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Front. Psychol. | doi: 10.3389/fpsyg.2019.00492

Re-enacting the Bodily Self on Stage: Embodied Cognition meets Psychoanalysis

  • 1Department of Psychology, Faculty of Human Sciences, University of Potsdam, Germany

The embodied approach to cognition consists in a range of theoretical proposals sharing the idea that our concepts are constitutively shaped by the physical and social constraints of our body and environment. Still far from a mutually enriching interplay, in recent years embodied and psychoanalytic approaches are converging on similar constructs, as the ones of intersubjectivity, bodily self and affective quality of verbal communication.
Some efforts to cope with the sentient subject were already present in classical cognitivism: having expunged desires and conflicts from the cognitive harmony, bodily emotions re-emerged but only as a noisy dynamic friction. In contrast, the new, neural, embodied cognitive science with its focus on bodily effects/affects has enabled a dialogue between neuro-cognitive perspectives and clinic-psychological ones, through shared conceptual frameworks.
I will address crucial issues that should be faced on this reconciling path. With reference to two kinds of contemporary addictions - Internet Addiction Disorder and Eating Disorders - I will introduce a possible therapeutic approach that is built upon the core role of the acting-sentient Bodily Self in a dynamic-social and affective environment.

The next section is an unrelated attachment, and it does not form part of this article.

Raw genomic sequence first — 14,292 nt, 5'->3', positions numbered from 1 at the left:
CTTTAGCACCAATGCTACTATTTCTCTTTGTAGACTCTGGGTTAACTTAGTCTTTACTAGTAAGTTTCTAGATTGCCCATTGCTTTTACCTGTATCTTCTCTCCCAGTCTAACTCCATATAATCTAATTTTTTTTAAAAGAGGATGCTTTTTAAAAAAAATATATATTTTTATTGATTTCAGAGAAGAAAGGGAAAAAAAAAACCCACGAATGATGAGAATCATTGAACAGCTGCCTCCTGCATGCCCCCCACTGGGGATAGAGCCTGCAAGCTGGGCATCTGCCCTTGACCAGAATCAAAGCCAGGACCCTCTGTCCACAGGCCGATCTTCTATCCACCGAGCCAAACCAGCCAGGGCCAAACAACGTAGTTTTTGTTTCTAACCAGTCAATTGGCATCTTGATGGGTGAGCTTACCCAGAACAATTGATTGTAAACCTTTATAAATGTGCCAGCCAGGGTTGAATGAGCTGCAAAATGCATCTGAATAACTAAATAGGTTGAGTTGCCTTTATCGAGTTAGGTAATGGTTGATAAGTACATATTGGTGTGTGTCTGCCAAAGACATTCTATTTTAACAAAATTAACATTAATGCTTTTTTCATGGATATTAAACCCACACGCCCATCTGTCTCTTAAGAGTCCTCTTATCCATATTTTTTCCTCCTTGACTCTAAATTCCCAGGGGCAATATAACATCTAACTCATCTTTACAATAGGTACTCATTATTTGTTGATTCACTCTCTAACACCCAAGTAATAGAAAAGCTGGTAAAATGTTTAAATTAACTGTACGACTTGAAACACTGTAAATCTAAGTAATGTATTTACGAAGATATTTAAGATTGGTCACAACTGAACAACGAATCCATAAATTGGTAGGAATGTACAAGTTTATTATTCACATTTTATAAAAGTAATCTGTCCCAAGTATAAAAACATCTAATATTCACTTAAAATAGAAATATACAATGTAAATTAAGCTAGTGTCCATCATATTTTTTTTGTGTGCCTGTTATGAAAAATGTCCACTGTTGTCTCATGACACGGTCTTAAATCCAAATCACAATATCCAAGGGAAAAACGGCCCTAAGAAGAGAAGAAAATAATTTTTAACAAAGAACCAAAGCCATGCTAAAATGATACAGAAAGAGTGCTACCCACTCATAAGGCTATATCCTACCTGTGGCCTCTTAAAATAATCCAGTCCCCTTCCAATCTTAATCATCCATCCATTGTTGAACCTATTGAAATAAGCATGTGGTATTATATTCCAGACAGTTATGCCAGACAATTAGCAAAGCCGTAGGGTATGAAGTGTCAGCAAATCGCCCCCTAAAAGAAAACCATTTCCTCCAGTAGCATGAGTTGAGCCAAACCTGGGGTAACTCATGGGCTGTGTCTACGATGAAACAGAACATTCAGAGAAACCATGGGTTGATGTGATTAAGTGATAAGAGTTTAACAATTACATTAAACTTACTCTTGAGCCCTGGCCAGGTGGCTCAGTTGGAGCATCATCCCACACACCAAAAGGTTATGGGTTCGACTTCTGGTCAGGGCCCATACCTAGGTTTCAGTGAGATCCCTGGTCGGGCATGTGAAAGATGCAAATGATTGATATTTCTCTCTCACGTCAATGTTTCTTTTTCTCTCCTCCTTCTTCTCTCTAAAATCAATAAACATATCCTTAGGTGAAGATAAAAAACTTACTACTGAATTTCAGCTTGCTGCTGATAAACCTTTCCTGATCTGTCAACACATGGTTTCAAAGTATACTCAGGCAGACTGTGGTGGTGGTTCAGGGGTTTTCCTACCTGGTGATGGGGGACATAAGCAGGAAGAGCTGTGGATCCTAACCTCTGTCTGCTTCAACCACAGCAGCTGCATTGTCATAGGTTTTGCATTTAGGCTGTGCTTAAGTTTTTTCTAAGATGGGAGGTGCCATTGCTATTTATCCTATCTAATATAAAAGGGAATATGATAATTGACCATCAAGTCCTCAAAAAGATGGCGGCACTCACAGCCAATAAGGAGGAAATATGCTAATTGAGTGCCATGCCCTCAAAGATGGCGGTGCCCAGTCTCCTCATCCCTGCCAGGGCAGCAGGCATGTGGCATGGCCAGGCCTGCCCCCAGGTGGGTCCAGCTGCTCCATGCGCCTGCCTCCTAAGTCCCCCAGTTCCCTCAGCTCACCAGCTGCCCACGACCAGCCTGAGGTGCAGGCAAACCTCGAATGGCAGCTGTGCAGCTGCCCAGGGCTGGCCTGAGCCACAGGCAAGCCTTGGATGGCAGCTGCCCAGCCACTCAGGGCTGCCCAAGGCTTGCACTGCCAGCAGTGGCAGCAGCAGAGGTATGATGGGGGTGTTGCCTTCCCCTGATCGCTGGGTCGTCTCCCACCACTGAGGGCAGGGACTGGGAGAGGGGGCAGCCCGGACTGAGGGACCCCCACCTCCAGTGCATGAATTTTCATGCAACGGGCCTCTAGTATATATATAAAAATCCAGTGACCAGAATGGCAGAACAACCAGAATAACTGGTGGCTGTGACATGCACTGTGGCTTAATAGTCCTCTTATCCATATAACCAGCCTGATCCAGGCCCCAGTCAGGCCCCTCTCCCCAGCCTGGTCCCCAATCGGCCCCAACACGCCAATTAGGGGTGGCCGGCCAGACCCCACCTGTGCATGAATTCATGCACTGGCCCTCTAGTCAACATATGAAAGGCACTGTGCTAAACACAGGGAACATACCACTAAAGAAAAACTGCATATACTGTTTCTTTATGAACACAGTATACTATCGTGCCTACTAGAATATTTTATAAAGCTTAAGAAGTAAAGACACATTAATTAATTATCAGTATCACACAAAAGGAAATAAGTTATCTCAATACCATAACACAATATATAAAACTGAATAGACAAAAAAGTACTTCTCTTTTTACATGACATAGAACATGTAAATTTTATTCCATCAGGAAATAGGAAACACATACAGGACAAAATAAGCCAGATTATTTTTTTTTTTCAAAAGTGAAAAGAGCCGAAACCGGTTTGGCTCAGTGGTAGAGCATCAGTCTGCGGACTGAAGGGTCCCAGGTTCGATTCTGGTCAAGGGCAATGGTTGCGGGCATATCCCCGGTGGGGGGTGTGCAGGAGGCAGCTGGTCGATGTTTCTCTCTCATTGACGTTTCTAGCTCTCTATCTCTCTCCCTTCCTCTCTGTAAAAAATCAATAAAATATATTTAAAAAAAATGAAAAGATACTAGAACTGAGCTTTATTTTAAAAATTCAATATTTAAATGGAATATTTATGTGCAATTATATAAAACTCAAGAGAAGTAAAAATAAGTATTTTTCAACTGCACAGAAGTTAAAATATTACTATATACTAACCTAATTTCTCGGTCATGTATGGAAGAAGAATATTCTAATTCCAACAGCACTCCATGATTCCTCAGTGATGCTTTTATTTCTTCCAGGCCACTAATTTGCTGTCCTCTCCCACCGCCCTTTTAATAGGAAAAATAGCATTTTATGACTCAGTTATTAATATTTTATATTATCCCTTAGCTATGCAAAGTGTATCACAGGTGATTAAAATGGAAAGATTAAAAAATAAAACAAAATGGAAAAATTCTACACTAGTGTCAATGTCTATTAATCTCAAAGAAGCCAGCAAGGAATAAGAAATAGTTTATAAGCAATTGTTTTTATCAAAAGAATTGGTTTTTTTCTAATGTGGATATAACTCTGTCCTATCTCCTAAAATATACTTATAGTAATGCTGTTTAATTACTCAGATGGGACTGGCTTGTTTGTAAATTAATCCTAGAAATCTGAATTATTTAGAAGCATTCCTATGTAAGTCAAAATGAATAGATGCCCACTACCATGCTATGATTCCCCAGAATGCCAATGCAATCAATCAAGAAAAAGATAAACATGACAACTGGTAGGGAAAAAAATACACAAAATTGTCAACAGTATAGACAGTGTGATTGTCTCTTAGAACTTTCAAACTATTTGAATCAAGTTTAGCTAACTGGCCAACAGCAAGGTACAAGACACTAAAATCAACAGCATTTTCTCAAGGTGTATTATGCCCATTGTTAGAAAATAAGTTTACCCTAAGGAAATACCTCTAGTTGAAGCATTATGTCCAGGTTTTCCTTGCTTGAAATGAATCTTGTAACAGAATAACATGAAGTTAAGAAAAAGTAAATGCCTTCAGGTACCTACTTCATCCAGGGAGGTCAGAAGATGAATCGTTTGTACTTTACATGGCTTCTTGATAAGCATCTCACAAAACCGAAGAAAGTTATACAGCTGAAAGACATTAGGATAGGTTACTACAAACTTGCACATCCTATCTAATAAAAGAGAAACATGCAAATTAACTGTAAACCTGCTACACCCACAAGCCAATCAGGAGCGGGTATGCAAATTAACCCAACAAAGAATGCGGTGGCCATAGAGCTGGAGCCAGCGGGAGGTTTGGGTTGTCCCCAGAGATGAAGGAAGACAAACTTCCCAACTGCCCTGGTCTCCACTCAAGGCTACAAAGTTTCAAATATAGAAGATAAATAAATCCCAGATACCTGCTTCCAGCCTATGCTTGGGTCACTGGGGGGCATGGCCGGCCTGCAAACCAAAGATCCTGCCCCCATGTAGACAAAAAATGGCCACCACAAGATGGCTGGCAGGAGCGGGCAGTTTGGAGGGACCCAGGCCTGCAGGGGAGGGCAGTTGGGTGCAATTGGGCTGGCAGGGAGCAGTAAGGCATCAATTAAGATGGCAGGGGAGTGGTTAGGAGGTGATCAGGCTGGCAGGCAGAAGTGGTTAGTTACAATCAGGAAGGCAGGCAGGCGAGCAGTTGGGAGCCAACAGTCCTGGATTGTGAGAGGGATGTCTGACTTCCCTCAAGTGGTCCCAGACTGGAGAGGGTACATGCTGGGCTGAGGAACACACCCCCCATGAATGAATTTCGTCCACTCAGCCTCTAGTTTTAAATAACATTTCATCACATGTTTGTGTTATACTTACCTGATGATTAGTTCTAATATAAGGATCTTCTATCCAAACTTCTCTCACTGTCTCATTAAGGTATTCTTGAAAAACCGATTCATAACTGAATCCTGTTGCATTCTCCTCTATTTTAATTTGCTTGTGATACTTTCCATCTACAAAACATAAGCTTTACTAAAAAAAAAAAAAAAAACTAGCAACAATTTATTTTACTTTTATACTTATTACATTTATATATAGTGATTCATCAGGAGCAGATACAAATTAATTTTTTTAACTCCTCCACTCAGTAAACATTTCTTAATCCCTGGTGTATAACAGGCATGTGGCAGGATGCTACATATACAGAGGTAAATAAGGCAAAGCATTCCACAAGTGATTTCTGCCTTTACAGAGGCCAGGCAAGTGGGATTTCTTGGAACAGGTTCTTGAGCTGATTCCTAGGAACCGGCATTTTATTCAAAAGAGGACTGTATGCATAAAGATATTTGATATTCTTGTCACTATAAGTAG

In the Psychoanalytic Psychodrama the spontaneous reenactment of a past (socially and physically constrained) experience is actualized by means of the other, the Auxiliary Ego. This allows homeostatic and social-emotional affects, i.e. drives and instincts, to be re-experienced by the agent, the Protagonist, in a safe scenario. The director-psychoanalyst smoothly leads back this simulation to the motivated, and constrained, early proximal embodied interactions with the significant others, and to the related instinctual conflicting aims.
The psychoanalytic reframing of the classical psychodrama does not merely exploit its original cathartic function, rather stands out for exploring the interpersonal constitution of the self, through an actual “re-somatization” of the psychoanalytic therapy. Unspoken/unspeakable feelings pop up on stage: the strength of this treatment mainly rests on reestablishing the priority of the embodied Self over the narrative Self. By pointing to the possible conflicts between these two selves, this method can broaden the embodied cognition perspective.
The psychodramatic approach will be briefly discussed in light of connectionist models, to finally address linguistic and methodological pivotal issues.

Keywords: Embodied Cognition, simulation, Psychoanalysis, intersubjectivity, sentient Bodily-self, affects, verbal communication, drives, instincts, unconscious, Internet addiction disorder, Eating Disorders, Action methods, Psychoanalytic psychodrama, Role reversal, Ecological approaches, Neuropsychoanalysis, body-oriented therapies, Embodied simulations

Received: 27 Aug 2018; Accepted: 19 Feb 2019.

Edited by:

Anatolia Salone, Università degli Studi G. d'Annunzio Chieti e Pescara, Italy

Reviewed by:

Giuliana Lucci, Università degli Studi Guglielmo Marconi, Italy
Omar C. Gelo, University of Salento, Italy
Paolo Migone, Other  

Copyright: © 2019 Scorolli. This is an open-access article distributed under the terms of the Creative Commons Attribution License (CC BY). The use, distribution or reproduction in other forums is permitted, provided the original author(s) and the copyright owner(s) are credited and that the original publication in this journal is cited, in accordance with accepted academic practice. No use, distribution or reproduction is permitted which does not comply with these terms.

* Correspondence: PhD. Claudia Scorolli, Department of Psychology, Faculty of Human Sciences, University of Potsdam, Potsdam, 14476, Brandenburg, Germany,